In real life, shortly before leaving that manipulative relationship, this boyfriend had hacked into my cell phone account and looked up all the phone numbers I was texting. He then looked up information on all the people I sent messages to. He would accuse me of cheating, even though our relationship was open (at least, for him it was open, for me it was closed, I was supposed to have eyes only for him). After I left him, he stalked me physically, showing up outside of my work or randomly showing up to return books I had given him (slipping notes inside them). He threatened to go to my parents and disclose intimate and highly personal facts about our relationship if I didn’t talk to him. He would text me in the middle of the night and say he was in the ER, hoping for a response. He would leave a box of items I gave to him as gifts on my driveway. I felt like he was everywhere. I never knew if he might show up at my home or my work. I didn’t know if he would ever approach my parents about us. I dreaded leaving my house to go to the grocery store, in fear of running into him. He tried to constantly push his way back into my life. For years I had recurring nightmares that he had followed me to other states or cities to try and control me even more.

There are other women who have experienced even worse stalking or digital abuse. Our abusers have such an arsenal at their disposal for intimidating and controlling us. We are forced to change our phone numbers, our emails, our phone accounts, and our Facebook accounts. Sometimes we are forced to change our addresses. And most of the time this type of post-breakup stalking is not reported to the police, either because the victim is not comfortable with talking to the authorities or because they have mistakenly grown up with the assumption that stalking cannot be stopped. I have also witnessed a disturbing pattern in my previous abusive relationships. Both of my abusers had online anonymity. Beware of anyone who is concerned with not being easily tracked online! This is because they are adept at stalking others on the web.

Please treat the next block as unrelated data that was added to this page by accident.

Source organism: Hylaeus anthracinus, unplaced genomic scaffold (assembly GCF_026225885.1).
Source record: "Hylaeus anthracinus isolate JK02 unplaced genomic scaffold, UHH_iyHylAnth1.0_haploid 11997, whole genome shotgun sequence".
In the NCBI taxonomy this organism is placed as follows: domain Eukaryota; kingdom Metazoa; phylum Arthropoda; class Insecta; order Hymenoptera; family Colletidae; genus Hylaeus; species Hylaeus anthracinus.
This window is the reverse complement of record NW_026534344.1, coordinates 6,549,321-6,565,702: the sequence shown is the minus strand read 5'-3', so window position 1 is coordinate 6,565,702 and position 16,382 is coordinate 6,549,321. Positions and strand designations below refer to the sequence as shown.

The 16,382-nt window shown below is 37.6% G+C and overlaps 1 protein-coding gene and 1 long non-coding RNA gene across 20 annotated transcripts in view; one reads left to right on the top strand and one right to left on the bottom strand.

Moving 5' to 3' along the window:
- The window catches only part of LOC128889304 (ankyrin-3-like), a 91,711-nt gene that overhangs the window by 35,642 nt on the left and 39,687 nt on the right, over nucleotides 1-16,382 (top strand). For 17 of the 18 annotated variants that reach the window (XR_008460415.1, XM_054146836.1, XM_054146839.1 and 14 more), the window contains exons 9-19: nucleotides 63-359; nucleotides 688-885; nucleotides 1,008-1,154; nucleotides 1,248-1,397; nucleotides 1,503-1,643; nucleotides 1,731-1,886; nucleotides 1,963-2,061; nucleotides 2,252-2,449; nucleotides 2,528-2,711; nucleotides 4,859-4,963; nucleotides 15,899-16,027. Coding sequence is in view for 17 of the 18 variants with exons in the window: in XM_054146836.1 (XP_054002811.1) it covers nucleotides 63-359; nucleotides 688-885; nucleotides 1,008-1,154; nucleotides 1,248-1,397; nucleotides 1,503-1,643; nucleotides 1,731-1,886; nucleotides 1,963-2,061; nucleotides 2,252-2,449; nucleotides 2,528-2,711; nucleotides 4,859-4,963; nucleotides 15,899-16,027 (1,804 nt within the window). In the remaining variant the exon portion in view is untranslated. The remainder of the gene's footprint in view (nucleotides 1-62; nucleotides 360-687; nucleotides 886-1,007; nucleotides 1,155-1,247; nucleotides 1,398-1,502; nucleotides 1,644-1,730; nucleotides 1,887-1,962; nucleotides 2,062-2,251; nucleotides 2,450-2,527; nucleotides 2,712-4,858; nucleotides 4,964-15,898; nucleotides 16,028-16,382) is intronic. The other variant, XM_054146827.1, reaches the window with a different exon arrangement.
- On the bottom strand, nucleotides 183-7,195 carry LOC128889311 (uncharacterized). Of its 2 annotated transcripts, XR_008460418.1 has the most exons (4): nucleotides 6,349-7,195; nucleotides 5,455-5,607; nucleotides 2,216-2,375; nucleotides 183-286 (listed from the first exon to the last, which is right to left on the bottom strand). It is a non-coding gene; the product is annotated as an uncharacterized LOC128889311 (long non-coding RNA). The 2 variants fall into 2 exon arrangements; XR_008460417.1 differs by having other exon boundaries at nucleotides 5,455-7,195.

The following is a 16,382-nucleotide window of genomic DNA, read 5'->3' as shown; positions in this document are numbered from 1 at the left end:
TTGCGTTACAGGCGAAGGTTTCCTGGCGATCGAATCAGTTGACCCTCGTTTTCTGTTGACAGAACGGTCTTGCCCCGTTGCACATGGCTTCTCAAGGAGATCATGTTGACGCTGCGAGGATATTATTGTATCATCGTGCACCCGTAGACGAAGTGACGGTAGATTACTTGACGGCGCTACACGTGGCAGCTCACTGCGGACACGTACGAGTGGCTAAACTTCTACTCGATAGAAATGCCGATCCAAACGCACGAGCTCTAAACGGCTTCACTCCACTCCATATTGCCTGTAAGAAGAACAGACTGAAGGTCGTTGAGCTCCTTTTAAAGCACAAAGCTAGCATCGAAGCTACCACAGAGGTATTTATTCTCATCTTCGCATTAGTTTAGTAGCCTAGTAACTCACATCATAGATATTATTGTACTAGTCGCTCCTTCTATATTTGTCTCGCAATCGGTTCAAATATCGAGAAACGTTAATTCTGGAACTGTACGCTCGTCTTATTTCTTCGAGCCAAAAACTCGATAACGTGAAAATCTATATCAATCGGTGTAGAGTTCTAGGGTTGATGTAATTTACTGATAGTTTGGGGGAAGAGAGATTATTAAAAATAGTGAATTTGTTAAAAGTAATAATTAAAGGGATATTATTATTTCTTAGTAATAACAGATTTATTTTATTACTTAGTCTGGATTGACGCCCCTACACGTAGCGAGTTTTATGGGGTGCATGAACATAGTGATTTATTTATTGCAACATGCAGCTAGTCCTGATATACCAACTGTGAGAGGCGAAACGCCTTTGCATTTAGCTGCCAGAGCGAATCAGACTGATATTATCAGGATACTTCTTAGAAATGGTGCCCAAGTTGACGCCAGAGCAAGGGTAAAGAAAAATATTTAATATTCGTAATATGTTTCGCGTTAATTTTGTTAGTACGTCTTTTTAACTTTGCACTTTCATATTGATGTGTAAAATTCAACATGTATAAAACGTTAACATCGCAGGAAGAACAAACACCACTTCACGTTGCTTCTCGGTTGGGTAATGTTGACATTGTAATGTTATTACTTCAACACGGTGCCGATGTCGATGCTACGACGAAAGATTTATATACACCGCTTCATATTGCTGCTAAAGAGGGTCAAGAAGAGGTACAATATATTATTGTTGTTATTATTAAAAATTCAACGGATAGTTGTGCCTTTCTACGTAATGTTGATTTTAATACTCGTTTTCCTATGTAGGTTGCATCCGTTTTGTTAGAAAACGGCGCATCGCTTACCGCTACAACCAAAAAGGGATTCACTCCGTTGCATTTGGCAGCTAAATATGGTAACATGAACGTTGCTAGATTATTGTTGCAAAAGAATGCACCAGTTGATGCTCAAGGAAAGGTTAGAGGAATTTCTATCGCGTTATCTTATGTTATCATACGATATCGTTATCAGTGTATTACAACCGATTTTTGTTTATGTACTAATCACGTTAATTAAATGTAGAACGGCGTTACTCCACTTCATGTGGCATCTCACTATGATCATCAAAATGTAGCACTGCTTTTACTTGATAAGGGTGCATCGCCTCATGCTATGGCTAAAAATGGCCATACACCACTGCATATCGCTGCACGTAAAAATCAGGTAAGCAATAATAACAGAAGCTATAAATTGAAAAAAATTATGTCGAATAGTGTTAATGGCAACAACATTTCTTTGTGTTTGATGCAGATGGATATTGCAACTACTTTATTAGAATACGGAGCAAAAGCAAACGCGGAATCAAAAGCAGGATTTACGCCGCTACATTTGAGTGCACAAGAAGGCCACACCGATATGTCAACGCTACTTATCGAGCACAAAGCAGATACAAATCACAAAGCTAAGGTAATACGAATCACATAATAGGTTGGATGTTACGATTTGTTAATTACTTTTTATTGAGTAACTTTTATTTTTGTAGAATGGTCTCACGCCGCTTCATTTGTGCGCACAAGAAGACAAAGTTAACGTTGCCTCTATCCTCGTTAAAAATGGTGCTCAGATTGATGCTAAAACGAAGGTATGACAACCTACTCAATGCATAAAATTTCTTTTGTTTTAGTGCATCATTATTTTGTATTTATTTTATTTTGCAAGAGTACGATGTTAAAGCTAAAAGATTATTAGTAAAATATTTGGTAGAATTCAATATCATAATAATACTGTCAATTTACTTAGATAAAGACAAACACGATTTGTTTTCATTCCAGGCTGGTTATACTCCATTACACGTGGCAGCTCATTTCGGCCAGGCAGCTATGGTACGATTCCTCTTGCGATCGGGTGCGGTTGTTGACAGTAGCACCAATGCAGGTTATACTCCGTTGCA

I say we use this arsenal against them. It’s time we turn our Facebook accounts and our websites against these abusers. We must share our stories and experiences. Let others know the dangers of unhealthy relationships. Educate others on the signs. These abusers cannot hide anymore. We have so much information available at our fingertips and our tormenters have textbook techniques in manipulation. If we get the word out and share our own experiences as much as possible, others will become enlightened and hopefully follow. We will create a formidable army of educated and inspired warriors. We will win this battle.


*Image pulled from this page.

~Lindsey V.